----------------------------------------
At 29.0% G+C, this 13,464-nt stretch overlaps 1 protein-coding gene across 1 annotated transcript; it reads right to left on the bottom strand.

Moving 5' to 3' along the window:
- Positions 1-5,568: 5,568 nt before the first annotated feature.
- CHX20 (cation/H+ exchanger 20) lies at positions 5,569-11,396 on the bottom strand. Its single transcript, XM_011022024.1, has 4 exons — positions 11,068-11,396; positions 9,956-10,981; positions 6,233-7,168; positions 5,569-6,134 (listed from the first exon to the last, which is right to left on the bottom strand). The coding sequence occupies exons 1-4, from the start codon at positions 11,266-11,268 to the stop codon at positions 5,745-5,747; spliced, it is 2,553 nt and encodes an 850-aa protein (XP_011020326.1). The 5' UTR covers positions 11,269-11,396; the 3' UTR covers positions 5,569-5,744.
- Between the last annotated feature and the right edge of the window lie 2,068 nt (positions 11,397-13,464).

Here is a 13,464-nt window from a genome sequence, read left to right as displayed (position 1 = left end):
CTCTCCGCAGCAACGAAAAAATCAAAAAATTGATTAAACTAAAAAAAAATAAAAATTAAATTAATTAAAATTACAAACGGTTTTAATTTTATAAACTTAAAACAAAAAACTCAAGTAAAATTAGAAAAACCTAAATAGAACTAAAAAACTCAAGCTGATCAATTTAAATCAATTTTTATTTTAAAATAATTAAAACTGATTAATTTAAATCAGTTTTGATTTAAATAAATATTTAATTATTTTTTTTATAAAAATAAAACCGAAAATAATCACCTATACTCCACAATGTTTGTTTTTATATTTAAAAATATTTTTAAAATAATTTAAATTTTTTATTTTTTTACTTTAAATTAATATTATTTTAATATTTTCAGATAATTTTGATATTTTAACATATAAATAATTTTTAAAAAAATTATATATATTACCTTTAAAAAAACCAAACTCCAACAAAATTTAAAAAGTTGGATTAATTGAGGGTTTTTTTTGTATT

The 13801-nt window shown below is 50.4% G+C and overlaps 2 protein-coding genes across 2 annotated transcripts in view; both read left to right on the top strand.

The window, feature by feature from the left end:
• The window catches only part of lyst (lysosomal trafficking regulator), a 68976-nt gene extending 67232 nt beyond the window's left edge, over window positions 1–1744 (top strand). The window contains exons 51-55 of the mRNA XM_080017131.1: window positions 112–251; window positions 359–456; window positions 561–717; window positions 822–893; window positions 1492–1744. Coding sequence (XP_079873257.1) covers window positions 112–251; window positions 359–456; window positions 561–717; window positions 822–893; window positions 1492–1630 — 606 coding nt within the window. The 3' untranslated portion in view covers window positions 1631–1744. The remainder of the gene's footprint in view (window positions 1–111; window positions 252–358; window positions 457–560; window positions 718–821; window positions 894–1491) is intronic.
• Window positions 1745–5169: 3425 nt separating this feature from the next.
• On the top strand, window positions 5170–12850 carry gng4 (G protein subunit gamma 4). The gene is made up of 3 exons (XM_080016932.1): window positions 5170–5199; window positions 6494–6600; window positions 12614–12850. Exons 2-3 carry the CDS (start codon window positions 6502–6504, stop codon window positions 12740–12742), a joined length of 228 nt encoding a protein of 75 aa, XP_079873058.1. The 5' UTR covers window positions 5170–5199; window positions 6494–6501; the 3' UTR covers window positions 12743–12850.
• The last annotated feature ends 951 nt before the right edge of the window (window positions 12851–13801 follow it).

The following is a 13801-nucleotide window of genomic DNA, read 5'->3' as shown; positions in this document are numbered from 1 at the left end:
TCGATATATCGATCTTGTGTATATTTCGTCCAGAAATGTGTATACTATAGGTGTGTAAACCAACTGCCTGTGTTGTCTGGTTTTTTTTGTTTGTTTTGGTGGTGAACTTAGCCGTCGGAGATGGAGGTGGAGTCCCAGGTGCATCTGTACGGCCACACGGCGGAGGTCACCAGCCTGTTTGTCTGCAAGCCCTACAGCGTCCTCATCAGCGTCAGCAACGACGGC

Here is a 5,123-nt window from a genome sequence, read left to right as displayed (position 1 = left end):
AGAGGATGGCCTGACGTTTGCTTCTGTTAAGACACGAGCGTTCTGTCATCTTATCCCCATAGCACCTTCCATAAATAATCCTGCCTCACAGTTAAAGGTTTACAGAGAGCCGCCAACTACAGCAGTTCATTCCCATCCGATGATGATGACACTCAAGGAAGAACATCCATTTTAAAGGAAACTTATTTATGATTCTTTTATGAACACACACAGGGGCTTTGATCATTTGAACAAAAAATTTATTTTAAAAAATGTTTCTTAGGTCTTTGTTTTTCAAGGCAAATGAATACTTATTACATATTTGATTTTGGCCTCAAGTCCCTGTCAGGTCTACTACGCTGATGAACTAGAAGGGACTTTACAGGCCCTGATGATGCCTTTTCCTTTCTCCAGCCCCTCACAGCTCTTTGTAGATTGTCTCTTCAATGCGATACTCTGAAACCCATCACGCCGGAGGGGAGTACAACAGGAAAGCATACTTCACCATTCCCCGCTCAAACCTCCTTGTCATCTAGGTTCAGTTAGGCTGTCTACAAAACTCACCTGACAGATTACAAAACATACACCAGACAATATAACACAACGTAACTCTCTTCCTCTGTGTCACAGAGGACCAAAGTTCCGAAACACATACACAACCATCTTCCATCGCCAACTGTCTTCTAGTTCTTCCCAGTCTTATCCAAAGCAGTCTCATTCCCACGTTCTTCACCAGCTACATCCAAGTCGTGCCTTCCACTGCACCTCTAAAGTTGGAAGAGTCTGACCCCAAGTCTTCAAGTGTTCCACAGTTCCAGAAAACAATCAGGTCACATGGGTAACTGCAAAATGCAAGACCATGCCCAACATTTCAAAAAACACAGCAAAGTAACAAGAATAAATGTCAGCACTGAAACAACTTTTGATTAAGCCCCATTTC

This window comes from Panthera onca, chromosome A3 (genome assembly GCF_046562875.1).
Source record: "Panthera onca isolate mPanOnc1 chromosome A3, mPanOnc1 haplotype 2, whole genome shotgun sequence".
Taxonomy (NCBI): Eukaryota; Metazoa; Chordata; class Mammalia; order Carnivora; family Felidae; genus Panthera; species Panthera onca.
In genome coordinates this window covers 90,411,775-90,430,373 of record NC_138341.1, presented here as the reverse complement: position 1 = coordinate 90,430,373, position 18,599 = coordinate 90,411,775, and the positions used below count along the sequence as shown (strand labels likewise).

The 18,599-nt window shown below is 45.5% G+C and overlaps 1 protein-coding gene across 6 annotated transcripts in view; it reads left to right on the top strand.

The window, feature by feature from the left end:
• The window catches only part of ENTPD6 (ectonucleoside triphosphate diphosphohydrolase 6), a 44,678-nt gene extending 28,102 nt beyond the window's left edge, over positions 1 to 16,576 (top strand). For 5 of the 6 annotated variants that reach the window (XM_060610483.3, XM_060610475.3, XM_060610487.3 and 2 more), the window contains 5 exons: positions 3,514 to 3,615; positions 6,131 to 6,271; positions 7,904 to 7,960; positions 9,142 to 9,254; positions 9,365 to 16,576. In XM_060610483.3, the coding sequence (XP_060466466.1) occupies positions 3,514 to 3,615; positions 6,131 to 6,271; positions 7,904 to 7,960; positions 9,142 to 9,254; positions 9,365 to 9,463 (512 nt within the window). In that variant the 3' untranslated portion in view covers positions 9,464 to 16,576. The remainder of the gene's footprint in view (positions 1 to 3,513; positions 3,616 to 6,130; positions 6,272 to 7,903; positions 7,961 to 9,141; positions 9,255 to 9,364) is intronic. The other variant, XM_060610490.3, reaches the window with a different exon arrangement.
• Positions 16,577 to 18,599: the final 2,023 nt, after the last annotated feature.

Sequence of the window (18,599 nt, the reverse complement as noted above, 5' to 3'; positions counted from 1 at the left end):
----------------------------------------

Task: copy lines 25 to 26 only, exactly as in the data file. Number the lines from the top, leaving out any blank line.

• Positions 16,577 to 18,599: the final 2,023 nt, after the last annotated feature.

Sequence of the window (18,599 nt, the reverse complement as noted above, 5' to 3'; positions counted from 1 at the left end):